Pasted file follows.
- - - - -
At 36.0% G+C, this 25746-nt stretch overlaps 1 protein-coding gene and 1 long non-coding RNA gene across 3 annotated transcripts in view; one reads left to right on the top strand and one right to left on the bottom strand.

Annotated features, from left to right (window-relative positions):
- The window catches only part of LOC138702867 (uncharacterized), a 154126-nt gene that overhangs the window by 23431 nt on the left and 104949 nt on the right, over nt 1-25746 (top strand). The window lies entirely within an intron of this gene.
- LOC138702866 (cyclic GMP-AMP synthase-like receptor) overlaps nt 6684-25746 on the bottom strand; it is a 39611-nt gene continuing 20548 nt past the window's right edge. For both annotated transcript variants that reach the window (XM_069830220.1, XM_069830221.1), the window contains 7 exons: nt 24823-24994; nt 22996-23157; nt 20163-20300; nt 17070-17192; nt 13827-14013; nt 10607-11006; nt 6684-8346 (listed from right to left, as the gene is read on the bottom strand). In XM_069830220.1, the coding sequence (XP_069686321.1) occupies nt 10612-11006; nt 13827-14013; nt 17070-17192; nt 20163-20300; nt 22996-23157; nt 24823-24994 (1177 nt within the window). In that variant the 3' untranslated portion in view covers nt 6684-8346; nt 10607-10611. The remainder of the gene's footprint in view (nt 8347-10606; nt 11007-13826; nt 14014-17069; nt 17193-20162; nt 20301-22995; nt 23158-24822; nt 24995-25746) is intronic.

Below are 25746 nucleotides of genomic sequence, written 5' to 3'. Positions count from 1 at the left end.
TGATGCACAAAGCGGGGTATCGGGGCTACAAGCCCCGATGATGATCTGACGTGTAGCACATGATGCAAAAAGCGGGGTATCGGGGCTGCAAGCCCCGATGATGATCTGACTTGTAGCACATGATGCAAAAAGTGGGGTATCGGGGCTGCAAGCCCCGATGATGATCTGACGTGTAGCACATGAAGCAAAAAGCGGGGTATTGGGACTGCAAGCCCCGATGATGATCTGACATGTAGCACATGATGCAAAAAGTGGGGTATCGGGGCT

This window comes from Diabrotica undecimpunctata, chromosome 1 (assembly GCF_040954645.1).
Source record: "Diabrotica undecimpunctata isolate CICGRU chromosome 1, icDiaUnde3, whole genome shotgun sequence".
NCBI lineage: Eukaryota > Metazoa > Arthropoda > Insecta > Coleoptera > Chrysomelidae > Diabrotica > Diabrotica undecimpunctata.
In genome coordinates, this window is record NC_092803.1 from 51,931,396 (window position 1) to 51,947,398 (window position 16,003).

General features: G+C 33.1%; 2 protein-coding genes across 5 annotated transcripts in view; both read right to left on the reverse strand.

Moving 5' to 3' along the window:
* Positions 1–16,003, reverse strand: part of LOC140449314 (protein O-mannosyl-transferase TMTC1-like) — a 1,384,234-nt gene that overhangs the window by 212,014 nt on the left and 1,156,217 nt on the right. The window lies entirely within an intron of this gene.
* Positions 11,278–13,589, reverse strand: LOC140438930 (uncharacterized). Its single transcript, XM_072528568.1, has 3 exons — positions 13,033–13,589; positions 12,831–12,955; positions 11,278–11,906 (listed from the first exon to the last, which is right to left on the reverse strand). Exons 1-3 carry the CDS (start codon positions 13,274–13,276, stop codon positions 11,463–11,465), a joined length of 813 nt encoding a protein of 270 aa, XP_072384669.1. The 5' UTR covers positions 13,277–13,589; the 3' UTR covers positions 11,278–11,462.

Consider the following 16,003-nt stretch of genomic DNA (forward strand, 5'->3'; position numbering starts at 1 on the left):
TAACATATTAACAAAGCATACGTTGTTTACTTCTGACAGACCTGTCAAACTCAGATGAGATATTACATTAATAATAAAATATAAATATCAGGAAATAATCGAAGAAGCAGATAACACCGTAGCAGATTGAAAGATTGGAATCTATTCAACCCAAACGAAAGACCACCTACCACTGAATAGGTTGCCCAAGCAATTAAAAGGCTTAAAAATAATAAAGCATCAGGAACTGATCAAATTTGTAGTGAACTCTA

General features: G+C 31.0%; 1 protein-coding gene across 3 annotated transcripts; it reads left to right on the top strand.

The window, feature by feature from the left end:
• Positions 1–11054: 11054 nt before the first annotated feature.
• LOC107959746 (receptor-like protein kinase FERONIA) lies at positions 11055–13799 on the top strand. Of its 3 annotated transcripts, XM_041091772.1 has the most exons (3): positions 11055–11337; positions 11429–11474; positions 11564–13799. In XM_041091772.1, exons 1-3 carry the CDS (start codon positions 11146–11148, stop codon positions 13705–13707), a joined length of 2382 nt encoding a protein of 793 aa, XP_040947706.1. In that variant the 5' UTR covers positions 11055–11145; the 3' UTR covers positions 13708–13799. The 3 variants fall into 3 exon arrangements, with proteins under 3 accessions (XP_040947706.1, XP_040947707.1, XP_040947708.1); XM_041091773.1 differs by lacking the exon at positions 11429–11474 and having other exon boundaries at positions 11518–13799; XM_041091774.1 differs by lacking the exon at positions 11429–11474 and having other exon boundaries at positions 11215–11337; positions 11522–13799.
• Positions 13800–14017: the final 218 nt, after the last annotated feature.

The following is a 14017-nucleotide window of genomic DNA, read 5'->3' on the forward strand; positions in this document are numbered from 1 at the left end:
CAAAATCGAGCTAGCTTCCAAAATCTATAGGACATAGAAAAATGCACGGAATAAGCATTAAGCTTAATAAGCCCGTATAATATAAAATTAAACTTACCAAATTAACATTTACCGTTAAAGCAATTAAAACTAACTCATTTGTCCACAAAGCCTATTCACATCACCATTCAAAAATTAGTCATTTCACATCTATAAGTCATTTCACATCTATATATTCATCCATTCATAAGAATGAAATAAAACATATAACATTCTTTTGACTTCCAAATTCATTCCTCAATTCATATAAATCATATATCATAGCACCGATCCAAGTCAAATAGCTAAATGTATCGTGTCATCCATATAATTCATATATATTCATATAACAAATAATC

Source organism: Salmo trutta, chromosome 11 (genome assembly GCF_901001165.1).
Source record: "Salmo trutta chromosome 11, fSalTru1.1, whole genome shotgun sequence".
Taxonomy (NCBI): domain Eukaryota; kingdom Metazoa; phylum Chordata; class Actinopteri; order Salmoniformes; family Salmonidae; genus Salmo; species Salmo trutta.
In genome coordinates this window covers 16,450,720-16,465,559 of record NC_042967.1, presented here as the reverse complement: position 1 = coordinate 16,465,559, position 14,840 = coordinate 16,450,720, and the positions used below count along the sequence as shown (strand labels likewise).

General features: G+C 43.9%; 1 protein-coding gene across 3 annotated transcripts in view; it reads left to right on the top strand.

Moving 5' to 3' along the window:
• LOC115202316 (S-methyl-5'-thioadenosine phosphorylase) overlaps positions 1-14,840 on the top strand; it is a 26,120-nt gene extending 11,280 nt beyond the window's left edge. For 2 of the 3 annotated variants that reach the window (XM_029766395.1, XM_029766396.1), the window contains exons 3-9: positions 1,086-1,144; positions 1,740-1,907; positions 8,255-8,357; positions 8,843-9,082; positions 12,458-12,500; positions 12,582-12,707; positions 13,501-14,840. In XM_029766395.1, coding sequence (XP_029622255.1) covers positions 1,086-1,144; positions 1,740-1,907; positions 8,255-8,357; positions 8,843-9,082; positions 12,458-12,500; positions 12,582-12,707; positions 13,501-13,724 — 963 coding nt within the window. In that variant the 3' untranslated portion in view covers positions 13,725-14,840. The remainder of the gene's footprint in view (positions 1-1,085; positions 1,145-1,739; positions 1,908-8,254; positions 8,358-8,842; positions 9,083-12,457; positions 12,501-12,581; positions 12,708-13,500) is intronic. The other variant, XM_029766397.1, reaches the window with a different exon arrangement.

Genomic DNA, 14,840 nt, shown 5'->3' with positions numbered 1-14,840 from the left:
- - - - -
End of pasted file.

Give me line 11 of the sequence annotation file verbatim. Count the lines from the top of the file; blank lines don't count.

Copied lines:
General features: G+C 33.1%; 2 protein-coding genes across 5 annotated transcripts in view; both read right to left on the reverse strand.